"While the Rnq1 and Sup35 prions did not cause significant toxicity on their own, the results show that prion composition in the cell drove toxicity," noted Chernoff. "Prions modulated which proteins were sequestered by the aggresome, as proteins associated with the pre-existing prions were more likely to be sequestered, such as Sup45 because of its association with Sup35."

It remains unknown if polyglutamines can sequester the human versions of the Sup35 and Sup45 release factors, but this study shows the possibility that organisms may differ by the protein composition in their cells, and this in turn may influence their susceptibility to polyglutamine disorders such as Huntington's disease.


Story Source:

The above story is based on materials provided by Georgia Institute of Technology, Research Communications. The original article was written by Abby Robinson. Note: Materials may be edited for content and length.


Journal Reference:

  1. He Gong, Nina V. Romanova, Kim D. Allen, Pavithra Chandramowlishwaran, Kavita Gokhale, Gary P. Newnam, Piotr Mieczkowski, Michael Y. Sherman, Yury O. Chernoff. Polyglutamine Toxicity Is Controlled by Prion Composition and Gene Dosage in Yeast. PLoS Genetics, 2012; 8 (4): e1002634 DOI: 10.1371/journal.pgen.1002634

Cite This Page:

Georgia Institute of Technology, Research Communications. "Key to controlling toxicity of Huntington's disease protein may be cell contents." ScienceDaily. ScienceDaily, 6 June 2012. <www.sciencedaily.com/releases/2012/06/120606092537.htm>.
Georgia Institute of Technology, Research Communications. (2012, June 6). Key to controlling toxicity of Huntington's disease protein may be cell contents. ScienceDaily. Retrieved September 1, 2014 from www.sciencedaily.com/releases/2012/06/120606092537.htm
Georgia Institute of Technology, Research Communications. "Key to controlling toxicity of Huntington's disease protein may be cell contents." ScienceDaily. www.sciencedaily.com/releases/2012/06/120606092537.htm (accessed September 1, 2014).

Share This




More Health & Medicine News

Monday, September 1, 2014

Featured Research

from universities, journals, and other organizations


Featured Videos

from AP, Reuters, AFP, and other news services

We've Got Mites Living In Our Faces And So Do You

We've Got Mites Living In Our Faces And So Do You

Newsy (Aug. 30, 2014) A new study suggests 100 percent of adult humans (those over 18 years of age) have Demodex mites living in their faces. Video provided by Newsy
Powered by NewsLook.com
Liberia Continues Fight Against Ebola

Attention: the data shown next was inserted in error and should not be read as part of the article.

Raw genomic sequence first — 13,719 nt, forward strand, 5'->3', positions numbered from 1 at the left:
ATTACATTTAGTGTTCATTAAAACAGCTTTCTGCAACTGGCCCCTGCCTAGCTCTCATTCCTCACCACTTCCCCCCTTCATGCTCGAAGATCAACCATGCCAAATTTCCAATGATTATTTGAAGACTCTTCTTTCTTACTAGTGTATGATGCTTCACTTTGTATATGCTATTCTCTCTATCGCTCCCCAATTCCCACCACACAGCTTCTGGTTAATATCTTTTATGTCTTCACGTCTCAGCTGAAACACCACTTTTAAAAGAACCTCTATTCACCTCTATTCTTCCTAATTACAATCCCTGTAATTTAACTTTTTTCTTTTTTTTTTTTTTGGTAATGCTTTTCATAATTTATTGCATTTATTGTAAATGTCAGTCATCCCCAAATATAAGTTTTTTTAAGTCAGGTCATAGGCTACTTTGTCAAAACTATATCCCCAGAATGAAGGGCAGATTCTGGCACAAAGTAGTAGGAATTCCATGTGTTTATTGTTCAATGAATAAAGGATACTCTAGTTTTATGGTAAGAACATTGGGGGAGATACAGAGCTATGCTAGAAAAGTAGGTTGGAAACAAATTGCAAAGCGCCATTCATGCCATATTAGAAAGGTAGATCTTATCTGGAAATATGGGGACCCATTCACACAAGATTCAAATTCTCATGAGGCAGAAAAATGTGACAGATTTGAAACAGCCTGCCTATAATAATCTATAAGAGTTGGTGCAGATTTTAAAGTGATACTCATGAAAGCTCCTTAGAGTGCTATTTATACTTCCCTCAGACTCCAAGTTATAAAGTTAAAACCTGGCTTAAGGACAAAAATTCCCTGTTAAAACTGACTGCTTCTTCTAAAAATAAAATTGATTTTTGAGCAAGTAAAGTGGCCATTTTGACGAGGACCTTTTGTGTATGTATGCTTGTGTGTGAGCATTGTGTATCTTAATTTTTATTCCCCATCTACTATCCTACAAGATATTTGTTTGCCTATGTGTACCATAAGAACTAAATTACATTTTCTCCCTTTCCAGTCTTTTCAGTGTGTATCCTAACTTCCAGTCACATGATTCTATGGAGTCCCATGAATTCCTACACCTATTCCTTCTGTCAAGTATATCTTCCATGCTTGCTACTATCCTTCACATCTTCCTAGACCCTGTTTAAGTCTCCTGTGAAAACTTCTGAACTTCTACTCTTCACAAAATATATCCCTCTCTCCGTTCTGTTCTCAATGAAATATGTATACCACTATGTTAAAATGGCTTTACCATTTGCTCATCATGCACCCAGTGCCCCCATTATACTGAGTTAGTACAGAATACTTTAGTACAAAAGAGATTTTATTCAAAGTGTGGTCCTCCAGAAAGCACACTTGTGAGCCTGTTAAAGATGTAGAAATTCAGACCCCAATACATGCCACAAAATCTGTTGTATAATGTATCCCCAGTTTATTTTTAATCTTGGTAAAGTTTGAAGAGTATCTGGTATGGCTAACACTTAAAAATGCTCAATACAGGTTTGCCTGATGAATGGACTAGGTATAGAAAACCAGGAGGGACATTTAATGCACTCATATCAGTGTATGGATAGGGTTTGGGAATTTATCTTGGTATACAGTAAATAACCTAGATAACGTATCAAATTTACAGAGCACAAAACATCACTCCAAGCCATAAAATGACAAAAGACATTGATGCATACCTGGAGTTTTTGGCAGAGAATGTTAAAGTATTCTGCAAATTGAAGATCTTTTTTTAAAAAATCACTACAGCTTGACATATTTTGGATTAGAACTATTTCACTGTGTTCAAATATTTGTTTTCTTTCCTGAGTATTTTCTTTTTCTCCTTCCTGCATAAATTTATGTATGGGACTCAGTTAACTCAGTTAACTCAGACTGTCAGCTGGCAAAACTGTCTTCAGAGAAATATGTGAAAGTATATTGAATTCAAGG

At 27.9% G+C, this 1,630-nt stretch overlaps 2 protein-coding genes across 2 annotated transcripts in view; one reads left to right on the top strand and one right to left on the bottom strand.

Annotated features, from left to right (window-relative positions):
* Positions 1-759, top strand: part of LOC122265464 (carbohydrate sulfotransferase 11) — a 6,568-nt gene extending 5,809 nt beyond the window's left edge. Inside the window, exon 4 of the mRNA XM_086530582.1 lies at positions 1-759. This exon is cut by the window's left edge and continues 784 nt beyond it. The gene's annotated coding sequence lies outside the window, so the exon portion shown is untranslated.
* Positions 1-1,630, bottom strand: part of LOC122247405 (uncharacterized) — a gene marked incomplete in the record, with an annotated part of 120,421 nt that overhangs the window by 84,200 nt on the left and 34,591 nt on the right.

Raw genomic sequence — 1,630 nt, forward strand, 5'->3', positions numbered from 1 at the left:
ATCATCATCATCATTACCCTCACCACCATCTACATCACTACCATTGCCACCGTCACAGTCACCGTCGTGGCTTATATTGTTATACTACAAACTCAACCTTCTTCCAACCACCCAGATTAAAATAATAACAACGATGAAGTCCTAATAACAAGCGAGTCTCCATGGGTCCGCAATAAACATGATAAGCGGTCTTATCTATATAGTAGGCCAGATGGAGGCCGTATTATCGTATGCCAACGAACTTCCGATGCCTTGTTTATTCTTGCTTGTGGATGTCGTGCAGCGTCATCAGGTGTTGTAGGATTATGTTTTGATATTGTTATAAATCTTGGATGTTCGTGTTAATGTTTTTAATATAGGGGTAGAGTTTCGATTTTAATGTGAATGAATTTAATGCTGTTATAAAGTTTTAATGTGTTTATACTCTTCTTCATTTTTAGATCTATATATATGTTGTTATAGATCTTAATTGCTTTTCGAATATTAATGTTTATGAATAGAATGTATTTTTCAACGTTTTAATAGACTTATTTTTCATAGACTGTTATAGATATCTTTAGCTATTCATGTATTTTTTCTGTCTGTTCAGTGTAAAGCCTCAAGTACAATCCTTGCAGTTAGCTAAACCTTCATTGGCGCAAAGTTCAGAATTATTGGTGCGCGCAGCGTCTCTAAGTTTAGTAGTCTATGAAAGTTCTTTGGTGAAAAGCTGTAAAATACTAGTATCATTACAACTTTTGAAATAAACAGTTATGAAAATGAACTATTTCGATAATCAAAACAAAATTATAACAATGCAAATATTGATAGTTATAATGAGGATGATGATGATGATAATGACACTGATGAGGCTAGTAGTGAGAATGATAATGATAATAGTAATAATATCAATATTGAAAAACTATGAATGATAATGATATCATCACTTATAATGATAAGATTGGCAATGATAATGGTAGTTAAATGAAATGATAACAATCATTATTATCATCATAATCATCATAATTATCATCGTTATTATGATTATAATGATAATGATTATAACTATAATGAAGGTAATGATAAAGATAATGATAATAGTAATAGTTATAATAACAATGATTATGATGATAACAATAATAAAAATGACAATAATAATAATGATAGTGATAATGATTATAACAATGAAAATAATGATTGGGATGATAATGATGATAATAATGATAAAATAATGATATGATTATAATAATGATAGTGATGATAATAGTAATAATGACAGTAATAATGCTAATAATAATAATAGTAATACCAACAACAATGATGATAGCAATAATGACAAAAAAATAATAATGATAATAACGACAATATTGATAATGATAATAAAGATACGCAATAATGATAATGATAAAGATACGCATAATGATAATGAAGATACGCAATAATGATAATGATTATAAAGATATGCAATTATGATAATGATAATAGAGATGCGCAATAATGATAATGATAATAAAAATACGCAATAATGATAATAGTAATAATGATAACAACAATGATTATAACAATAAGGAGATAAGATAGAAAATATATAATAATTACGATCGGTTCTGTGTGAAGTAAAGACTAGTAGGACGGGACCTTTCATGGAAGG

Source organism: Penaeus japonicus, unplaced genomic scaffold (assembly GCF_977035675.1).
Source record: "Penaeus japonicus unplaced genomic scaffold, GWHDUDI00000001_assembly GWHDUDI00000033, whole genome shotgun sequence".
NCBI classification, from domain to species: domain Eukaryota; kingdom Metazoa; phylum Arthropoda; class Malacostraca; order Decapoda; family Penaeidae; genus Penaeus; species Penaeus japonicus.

Liberia Continues Fight Against Ebola

AFP (Aug. 30, 2014) Authorities in Liberia try to stem the spread of the Ebola epidemic by raising awareness and setting up sanitation units for people to wash their hands. Duration: 00:41 Video provided by AFP
Powered by NewsLook.com
California Passes 'yes-Means-Yes' Campus Sexual Assault Bill

California Passes 'yes-Means-Yes' Campus Sexual Assault Bill

Reuters - US Online Video (Aug. 30, 2014) California lawmakers pass a bill requiring universities to adopt "affirmative consent" language in their definitions of consensual sex, part of a nationwide drive to curb sexual assault on campuses. Linda So reports. Video provided by Reuters
Powered by NewsLook.com
New Drug Could Reduce Cardiovascular Deaths

New Drug Could Reduce Cardiovascular Deaths

Newsy (Aug. 30, 2014) The new drug from Novartis could reduce cardiovascular deaths by 20 percent compared to other similar drugs. Video provided by Newsy
Powered by NewsLook.com

Search ScienceDaily

Number of stories in archives: 140,361

Find with keyword(s):
Enter a keyword or phrase to search ScienceDaily for related topics and research stories.

Save/Print:
Share:

Breaking News:
from the past week

In Other News

... from NewsDaily.com

Science News

Health News

Environment News

Technology News



Save/Print:
Share:

Free Subscriptions


Get the latest science news with ScienceDaily's free email newsletters, updated daily and weekly. Or view hourly updated newsfeeds in your RSS reader:

Get Social & Mobile


Keep up to date with the latest news from ScienceDaily via social networks and mobile apps:

Have Feedback?


Tell us what you think of ScienceDaily -- we welcome both positive and negative comments. Have any problems using the site? Questions?
Mobile: iPhone Android Web
Follow: Facebook Twitter Google+
Subscribe: RSS Feeds Email Newsletters
Latest Headlines Health & Medicine Mind & Brain Space & Time Matter & Energy Computers & Math Plants & Animals Earth & Climate Fossils & Ruins